I’m invited on a regular basis to participate as one of several panel ‘judges’ at the Stanford Graduate School. At the end of their term, the Stanford MBA students have to pitch their ideas as ‘intrapreneurs’, and the panel acts as the board members within a bigger organization deciding about the funding or rejection of the demonstrated ideas.
Intrapreneurship means driving change from within organizations.
An ‘intrapreneur’ acts in an entrepreneurial fashion within an organization to innovate rapidly for the benefit of the organization and its customers. They need to be ‘dreamers’ and ‘doers’. Or, in other words, doers that still dream, imagine and act. They should not be confused with inventors, who often start out with a longer-term, often incomplete vision. ‘Intrapreneurs’,on the other hand, are under constant pressure to convert a vision into prototype and into market success in a very short time frame.
Two weeks ago my colleagues from takepart.com invited me to a private meeting with Al Gore in Beverly Hills. Al Gore mentioned an executive survey that asked CEO’s whether they would make an investment that would meet their internal ROI targets and make their business stronger, more profitable and sustainable. One hitch: It would also make the company slightly miss its next quarterly earnings estimate.
Result: 80% of CEO’s said ‘no’.
Why do I mention this?
The ‘enemy’ of ‘intrapreneurs’ is short-termism and organizational structure.’Intrapreneurs’ get frustrated if they constantly have to seek permissions at different levels of the organization. It stifles mobility, creativity and innovation.
As a result, ‘…..the venture capital industry is producing 35% ROI by taking frustrated R&D people and their rejected ideas out of large companies, and financing the commercialization of those ideas. The fact that the venture capital community can make 35% ROI on rejected ideas and people should be a constant rebuke to everyone in the R&D community’ [Source: Innovation Through Intrapreneuring, Gifford Pinchot]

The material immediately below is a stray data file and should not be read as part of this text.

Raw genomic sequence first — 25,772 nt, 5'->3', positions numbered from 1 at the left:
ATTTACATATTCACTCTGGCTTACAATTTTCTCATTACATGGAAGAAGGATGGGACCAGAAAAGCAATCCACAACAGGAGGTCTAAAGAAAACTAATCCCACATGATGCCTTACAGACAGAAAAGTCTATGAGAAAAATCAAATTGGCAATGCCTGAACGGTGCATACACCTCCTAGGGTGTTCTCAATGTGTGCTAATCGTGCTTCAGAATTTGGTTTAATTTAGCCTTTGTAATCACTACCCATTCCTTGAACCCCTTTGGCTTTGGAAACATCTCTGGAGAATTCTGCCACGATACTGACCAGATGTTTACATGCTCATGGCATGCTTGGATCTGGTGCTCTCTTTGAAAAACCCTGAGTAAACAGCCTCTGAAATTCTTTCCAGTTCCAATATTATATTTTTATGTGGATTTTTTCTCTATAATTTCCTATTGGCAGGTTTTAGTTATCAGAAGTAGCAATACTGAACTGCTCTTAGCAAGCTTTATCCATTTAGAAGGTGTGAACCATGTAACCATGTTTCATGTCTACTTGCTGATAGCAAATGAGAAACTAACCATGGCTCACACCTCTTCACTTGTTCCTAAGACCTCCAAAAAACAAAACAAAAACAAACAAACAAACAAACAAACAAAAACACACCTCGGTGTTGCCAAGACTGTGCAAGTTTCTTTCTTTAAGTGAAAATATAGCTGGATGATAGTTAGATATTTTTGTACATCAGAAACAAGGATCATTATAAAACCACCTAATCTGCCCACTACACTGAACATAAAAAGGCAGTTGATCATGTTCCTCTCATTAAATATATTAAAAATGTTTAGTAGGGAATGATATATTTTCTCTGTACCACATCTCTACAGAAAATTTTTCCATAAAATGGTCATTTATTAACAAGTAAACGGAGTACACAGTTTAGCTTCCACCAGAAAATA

Intrapreneurship cannot be mandated by top management. Its based on grassroots innovation and requires stamina, courage, opportunism as well as political and networking skills. But top management has the responsibility to create an environment that fosters a global culture of collaboration to keep ‘intrapreneurs’ engaged. These people need to feel that they can ask the demanding questions, be creative and pursue their ideas.
Intrapreneurship leads not only to new ventures, it leads to other innovative activities and orientations such as development of new products, technologies, services, strategies and competitive postures. So it certainly pays to create a suitable environment for ‘intrapreneurs’ where its possible to learn from failure, rather than punish it.
Emma Stewart, head of sustainability solutions from Autodesk, is leading the mentioned MBA program. This is one of her slides:
Conclusion: ‘….Managers need to be open to new thinking but colleagues need the courage to push when they really believe. Let’s be clear: this will be messy. Change usually is.’ [Bill McDermott’s response to Mario Hergers comments]